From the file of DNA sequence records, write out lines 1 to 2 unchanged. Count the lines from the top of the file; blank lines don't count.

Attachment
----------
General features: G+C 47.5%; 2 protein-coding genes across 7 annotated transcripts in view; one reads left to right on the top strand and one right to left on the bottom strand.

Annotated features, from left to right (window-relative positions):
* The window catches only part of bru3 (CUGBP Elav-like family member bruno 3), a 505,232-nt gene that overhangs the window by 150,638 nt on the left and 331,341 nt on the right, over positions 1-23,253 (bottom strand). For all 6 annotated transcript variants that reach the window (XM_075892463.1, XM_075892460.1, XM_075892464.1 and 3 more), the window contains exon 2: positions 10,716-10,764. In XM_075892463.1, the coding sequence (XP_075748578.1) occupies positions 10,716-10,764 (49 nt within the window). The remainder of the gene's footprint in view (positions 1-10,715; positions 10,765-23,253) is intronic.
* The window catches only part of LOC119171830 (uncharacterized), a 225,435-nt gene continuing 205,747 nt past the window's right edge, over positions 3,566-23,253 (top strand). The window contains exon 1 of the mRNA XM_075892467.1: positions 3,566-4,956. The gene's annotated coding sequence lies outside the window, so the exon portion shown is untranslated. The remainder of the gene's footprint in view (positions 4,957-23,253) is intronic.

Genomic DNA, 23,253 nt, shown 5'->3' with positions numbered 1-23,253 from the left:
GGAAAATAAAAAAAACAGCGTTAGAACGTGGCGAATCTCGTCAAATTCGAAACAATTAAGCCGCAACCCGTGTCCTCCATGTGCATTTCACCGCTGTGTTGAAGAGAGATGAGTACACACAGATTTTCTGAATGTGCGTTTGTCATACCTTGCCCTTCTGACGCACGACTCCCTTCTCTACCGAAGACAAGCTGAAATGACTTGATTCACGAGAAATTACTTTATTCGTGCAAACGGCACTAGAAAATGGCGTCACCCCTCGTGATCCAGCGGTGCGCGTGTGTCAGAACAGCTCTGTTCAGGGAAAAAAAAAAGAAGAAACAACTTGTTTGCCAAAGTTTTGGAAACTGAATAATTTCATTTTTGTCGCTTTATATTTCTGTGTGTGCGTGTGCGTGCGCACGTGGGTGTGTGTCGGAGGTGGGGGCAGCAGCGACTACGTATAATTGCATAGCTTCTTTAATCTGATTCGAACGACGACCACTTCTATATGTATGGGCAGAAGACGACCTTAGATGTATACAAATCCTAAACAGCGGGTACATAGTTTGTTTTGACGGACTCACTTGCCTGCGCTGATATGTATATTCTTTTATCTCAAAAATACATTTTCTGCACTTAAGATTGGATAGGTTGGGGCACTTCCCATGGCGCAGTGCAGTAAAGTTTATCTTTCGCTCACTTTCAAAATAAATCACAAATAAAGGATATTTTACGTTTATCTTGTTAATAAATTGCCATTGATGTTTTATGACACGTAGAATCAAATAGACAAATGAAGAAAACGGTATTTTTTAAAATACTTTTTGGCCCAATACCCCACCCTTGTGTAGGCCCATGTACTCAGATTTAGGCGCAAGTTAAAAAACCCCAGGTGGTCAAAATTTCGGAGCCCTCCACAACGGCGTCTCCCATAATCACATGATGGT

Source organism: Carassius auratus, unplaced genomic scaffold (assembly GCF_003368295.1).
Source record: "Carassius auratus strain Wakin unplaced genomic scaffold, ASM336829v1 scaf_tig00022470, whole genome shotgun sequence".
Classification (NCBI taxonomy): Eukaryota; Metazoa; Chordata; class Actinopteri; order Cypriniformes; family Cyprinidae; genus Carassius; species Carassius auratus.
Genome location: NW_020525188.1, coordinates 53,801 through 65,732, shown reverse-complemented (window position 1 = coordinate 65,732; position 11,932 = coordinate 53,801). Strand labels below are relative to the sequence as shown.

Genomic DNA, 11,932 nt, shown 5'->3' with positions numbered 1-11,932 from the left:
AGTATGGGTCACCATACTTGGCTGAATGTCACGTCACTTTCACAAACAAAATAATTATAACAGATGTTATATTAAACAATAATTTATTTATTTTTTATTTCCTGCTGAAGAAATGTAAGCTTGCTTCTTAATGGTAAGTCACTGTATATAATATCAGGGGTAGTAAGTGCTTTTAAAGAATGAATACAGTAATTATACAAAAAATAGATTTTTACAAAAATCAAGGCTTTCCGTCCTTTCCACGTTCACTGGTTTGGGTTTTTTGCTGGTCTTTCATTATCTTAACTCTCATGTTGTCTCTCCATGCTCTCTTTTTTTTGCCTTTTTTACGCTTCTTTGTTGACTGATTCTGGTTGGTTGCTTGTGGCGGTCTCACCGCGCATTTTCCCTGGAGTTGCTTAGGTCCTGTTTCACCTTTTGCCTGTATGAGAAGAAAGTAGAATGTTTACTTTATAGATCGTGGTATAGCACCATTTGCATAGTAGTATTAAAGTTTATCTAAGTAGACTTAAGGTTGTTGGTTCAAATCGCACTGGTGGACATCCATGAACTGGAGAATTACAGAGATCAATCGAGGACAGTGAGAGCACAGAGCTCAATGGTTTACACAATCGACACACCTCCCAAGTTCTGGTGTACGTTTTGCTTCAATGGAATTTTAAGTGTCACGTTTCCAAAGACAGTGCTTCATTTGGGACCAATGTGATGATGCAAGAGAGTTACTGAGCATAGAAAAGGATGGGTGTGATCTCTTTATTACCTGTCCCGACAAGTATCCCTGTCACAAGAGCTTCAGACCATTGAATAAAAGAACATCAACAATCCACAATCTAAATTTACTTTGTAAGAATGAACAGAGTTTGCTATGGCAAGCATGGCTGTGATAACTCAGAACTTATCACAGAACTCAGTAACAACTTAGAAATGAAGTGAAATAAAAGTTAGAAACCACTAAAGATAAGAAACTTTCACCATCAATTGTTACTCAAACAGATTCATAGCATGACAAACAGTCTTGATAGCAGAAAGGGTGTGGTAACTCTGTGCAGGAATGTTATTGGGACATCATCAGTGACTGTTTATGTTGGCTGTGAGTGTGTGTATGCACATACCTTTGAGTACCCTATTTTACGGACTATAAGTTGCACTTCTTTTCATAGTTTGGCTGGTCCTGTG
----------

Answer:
General features: G+C 47.5%; 2 protein-coding genes across 7 annotated transcripts in view; one reads left to right on the top strand and one right to left on the bottom strand.

Annotated features, from left to right (window-relative positions):